Moving Pictures
Feb 07, 2024, 06:29AM

Fear and Loathing in 2024

Revisiting Terry Gilliam’s superlative 1998 adaptation of Hunter S. Thompson’s most famous book.

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Google the words “wave speech” and you’ll get the full thing, via Goodreads, excerpted from Hunter S. Thompson’s Fear and Loathing in Las Vegas: “Strange memories on this nervous night in Las Vegas. Five years later? Six? It seems like a lifetime, or at least a Main Era—the kind of peak that never comes again. San Francisco in the middle sixties was a very special time and place to be a part of. Maybe it meant something. Maybe not, in the long run . . . but no explanation, no mix of words or music or memories can touch that sense of knowing that you were there and alive in that corner of time and the world. Whatever it meant […] There was a fantastic universal sense that whatever we were doing was right, that we were winning […] Our energy would simply prevail. There was no point in fighting—on our side or theirs. We had all the momentum; we were riding the crest of a high and beautiful wave…”

This speech justifies and holds up the rest of Fear and Loathing in Las Vegas, an otherwise unremarkable druggy travelogue written in the afterbirth of the counterculture Thompson mourns in the speech. And in Terry Gilliam’s 1998 film, it imbues the antics and indulgences of “Raoul Duke” (Johnny Depp) and his Samoan lawyer (Benicio Del Toro) with a vast sadness and disappointment, clarifying in the middle of the book and movie that these are two people in a country riding the bomb straight down to Earth, anxiously awaiting oblivion. Gilliam’s film is one of the best literary adaptations ever made, a movie as faithful and evocative as it is expansive and, fleetingly, universal.

I saw and read Fear and Loathing in Las Vegas when I got both for my 12th birthday in October 2004. The wave speech was how I learned that “the sixties” really only lasted a few years, that 1967 was an anomaly in a two decade sprawl of terror, fear, and loathing. Put a smile on your brother everybody get together try to love one another right now was repurposed the year before I was born by Nirvana as their own sarcastic indictment of the hippies that became yuppies that ran the corporate magazines that ran their picture and “still sucked.” By late 2004, everything Thompson was talking about was long folded over, just as distant, mysterious, and inaccessible as the Belle Epoque and The Great Gatsby.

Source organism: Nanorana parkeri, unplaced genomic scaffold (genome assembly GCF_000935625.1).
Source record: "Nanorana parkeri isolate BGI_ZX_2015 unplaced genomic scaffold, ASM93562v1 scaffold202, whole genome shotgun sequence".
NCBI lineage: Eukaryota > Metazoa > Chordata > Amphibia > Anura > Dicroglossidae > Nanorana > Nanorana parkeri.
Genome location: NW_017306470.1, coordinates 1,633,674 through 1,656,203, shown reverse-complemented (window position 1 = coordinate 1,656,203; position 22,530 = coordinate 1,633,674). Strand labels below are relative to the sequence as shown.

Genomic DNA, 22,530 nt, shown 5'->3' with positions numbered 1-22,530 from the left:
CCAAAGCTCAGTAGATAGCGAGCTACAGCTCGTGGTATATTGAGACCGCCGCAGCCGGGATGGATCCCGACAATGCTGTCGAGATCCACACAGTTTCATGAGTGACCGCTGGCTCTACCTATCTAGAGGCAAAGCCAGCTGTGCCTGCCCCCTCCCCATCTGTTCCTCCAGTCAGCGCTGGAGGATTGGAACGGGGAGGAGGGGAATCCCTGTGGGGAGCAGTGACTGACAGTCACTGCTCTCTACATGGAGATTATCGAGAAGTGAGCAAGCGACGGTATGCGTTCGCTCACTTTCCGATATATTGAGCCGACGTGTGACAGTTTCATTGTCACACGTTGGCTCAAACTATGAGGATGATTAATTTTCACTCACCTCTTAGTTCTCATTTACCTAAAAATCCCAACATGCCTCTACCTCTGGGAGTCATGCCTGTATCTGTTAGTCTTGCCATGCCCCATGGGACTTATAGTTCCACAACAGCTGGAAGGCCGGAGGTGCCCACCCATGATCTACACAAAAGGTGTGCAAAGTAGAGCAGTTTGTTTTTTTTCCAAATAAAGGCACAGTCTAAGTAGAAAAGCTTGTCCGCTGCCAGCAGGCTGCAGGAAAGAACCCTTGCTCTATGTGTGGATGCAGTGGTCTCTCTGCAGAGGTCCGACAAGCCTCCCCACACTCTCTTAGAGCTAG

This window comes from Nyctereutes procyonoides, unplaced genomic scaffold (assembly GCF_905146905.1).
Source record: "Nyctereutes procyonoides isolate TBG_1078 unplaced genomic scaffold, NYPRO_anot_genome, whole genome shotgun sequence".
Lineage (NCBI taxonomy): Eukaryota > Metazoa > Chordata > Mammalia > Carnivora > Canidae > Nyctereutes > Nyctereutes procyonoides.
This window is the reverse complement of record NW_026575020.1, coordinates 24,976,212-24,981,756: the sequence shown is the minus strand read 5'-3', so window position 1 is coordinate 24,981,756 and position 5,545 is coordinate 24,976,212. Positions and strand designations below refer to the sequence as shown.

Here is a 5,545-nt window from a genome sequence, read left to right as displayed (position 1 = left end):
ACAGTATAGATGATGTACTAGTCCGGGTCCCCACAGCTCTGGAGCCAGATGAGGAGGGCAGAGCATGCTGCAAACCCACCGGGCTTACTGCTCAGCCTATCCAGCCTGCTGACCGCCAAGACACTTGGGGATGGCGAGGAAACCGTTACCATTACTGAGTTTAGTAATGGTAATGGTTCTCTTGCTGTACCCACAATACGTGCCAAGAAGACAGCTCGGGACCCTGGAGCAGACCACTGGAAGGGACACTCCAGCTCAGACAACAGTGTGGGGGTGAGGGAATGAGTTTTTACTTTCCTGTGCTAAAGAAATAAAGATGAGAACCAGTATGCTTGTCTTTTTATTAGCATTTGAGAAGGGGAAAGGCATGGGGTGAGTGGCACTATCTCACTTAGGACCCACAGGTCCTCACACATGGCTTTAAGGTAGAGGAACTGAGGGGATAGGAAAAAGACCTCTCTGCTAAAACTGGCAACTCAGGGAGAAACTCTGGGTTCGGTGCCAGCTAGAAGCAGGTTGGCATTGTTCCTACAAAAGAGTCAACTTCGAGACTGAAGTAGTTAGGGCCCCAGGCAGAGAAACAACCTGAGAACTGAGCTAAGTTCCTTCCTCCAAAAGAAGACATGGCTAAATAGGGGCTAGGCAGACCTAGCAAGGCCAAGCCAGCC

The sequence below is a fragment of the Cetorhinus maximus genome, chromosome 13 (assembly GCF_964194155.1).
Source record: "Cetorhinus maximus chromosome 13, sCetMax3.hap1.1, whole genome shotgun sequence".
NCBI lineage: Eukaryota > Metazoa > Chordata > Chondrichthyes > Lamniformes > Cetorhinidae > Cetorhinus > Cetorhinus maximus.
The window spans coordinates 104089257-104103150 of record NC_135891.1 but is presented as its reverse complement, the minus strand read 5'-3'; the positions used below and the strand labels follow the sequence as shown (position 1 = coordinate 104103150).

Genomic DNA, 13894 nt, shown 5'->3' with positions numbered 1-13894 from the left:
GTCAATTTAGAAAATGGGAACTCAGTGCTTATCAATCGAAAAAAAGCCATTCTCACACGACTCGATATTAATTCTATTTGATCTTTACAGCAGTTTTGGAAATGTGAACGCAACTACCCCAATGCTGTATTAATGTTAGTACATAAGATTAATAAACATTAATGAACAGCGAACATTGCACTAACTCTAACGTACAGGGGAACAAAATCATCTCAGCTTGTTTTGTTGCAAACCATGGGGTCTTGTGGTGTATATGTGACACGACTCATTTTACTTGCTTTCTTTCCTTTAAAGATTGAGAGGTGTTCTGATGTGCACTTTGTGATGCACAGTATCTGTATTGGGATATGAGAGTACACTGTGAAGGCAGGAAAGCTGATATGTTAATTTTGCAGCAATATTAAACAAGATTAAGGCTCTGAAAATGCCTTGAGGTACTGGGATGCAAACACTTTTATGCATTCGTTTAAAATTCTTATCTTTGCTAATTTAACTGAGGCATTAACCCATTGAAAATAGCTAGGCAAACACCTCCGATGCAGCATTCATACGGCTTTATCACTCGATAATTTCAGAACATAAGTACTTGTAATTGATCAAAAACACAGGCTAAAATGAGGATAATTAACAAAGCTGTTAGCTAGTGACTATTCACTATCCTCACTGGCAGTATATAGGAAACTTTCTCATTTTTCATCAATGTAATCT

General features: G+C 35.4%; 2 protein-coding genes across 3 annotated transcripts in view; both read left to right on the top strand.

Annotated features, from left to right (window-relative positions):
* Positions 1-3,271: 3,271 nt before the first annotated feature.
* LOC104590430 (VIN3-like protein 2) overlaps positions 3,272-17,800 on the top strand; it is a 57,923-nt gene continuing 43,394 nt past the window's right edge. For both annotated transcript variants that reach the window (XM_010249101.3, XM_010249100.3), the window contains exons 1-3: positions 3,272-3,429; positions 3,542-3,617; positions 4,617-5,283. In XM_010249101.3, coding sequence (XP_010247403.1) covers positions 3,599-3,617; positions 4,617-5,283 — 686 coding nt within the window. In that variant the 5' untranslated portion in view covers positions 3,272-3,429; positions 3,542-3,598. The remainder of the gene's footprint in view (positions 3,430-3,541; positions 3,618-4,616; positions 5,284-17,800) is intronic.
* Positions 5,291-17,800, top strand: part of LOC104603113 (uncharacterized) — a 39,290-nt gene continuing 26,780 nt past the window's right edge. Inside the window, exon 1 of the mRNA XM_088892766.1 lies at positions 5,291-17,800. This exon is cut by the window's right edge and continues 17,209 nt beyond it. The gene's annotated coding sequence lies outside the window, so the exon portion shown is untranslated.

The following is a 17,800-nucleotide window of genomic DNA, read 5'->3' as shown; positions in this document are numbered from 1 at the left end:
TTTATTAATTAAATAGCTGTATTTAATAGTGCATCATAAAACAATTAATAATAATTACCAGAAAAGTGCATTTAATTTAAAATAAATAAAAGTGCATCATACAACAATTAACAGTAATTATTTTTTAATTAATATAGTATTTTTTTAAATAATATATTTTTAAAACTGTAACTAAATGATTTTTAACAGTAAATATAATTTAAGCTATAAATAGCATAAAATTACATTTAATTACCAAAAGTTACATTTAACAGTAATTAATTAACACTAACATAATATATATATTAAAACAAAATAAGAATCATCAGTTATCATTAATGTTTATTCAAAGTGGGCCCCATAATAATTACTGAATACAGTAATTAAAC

Four months later, Thompson was dead by suicide, a scoop I gave to my dad, who shrugged it off (not shocked like Michael Jackson a few years later). After the early 1970s, he produced nothing else of substance, too fried from speed more than that famous galaxy of drugs described at the top of the book and the movie. And while watching it, remembering that Gilliam suffered the least studio interference of his career on this movie because the executives had all read the book in college, I tried to think of a contemporary adaptation as risky and weighty as this was in 1998, less than 30 years after the book’s publication. There isn’t a book, but one obvious subject: the September 11, 2001 attacks.